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This website is developed from the site originally conceived developed & maintained by Marcus Castell and associates. Opinions are those of the various authors of the articles, and are not those of the NZ National Maritime Museum unless specifically noted. Information in this site has been updated to 2002 and will be progressively updated as resources allow. More information on historic ships (etc) is contained in the MARITIME INDEX website
The Steam Launch Lyttelton

Small sailing vessels and later steamers brought coal from Newcastle on Australia's Eastern coast or the West Coast ports of Greymouth and Westport. It was stored in hulks, worn-out sailing ships cut down for use as coal warehouses, until needed by the steamers serving the port. The hulk above is fitted with a derrick and steam winch to swing baskets of coal over the side. Small steam launches such as the Lyttelton (in the foreground) moved hulks alongside their customers.

On two or three occasions, as part of the New Year's Day Regatta in Lyttelton Harbour, the hulks of ships were scuttled. It is probable that at least five vessels joined the Lyttelton Harbour graveyard in 1907 and met their fate in this way. These were the steam lighters, Waiwera, Dorset, Don, Red Jacket and Lyttelton. Many lighters became redundant through improved harbour facilities and the organisation by overseas traders of two way cargoes.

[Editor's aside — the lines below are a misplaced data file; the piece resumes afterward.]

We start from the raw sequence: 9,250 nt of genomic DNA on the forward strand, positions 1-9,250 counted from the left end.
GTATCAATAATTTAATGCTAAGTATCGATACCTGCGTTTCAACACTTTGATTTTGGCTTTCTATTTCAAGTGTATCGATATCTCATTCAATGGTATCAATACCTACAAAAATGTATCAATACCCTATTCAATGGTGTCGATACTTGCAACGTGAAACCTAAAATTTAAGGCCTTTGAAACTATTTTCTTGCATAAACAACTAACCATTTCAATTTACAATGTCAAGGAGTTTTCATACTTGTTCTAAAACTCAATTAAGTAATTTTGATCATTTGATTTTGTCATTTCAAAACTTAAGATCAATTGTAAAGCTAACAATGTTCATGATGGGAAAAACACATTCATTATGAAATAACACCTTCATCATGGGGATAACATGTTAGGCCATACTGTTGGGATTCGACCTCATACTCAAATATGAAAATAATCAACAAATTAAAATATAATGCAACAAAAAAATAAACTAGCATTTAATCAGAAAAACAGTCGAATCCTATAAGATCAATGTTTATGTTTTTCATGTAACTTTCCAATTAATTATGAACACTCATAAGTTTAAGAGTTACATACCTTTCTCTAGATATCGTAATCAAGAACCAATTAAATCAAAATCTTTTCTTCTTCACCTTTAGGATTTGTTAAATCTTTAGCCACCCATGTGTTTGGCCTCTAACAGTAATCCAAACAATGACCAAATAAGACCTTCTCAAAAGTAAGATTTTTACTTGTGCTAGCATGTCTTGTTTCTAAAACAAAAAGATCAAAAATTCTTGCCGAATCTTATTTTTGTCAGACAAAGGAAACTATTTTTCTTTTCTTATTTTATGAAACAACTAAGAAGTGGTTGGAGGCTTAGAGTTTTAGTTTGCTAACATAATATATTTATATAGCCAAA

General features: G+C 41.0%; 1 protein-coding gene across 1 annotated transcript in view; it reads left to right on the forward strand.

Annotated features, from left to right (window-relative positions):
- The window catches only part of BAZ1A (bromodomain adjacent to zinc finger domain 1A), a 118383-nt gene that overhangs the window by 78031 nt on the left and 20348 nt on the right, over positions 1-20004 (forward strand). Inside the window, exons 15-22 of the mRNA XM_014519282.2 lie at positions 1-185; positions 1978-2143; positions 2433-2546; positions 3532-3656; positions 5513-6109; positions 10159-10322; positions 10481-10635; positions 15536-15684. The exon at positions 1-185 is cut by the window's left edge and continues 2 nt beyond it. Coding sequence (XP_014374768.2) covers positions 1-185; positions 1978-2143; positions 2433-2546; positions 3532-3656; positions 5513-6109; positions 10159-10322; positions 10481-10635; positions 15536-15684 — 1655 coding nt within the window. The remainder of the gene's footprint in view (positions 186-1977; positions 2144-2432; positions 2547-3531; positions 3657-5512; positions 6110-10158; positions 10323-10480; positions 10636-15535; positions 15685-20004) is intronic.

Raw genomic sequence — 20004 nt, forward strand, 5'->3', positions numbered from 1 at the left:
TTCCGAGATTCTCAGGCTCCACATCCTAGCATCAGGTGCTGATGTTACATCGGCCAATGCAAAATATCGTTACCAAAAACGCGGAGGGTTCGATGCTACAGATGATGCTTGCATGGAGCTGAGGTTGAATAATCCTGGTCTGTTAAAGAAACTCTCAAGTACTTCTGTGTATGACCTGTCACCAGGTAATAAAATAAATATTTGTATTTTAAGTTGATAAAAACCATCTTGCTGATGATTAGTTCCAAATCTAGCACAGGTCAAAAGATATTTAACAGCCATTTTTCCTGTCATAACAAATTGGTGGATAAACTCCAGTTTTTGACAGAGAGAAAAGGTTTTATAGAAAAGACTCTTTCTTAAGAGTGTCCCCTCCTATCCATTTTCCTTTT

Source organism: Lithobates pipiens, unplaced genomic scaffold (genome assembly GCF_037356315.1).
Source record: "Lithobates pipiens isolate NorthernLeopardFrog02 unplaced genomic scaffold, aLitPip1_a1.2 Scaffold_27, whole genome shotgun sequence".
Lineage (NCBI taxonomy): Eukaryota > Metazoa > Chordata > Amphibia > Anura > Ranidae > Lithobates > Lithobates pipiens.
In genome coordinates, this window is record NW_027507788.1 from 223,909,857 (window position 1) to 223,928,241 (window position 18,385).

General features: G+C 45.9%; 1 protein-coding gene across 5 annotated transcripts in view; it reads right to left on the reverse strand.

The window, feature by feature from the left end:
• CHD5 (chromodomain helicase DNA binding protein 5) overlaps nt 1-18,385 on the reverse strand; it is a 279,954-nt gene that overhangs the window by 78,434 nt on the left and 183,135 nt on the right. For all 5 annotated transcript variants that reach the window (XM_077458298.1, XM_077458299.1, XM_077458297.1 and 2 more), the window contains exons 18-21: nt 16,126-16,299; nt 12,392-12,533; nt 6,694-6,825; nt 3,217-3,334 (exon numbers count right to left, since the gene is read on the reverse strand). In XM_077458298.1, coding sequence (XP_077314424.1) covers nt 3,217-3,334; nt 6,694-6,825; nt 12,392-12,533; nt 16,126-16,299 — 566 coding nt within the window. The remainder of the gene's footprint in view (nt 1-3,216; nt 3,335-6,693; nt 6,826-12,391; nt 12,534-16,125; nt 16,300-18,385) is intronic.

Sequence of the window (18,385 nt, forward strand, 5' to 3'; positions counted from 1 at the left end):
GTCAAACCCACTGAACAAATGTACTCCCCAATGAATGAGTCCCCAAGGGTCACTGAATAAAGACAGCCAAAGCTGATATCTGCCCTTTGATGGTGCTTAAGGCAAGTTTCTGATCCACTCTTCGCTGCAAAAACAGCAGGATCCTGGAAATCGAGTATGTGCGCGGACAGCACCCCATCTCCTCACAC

The Lyttelton is the only one of these vessels about which any details are known. She was used for many duties, including carrying members of the permanent artillery to Ripapa Island for gun maintenance and provisions. It was on one of these trips that the petty officer and engineer fell overboard and were drowned. The Lyttelton spent some time on the rocks at Diamond Harbour and was later used as a pleasure launch.

1907     Beached at Quail Island in Lyttelton Harbour.

Above: photographed in 1936
with the remains of the steam ship Mullogh behind her.

Circa 1980, an expanded image opens in a new browser window.


Thanks to James Turner, the Lyttelton Museum, Steven McLachlan (specialist in Maritime Covers) and Marcus Castell.

This page is part of the The Wrecks and Hulks of Lyttelton Harbour section of the
New Zealand Maritime Record
web site.

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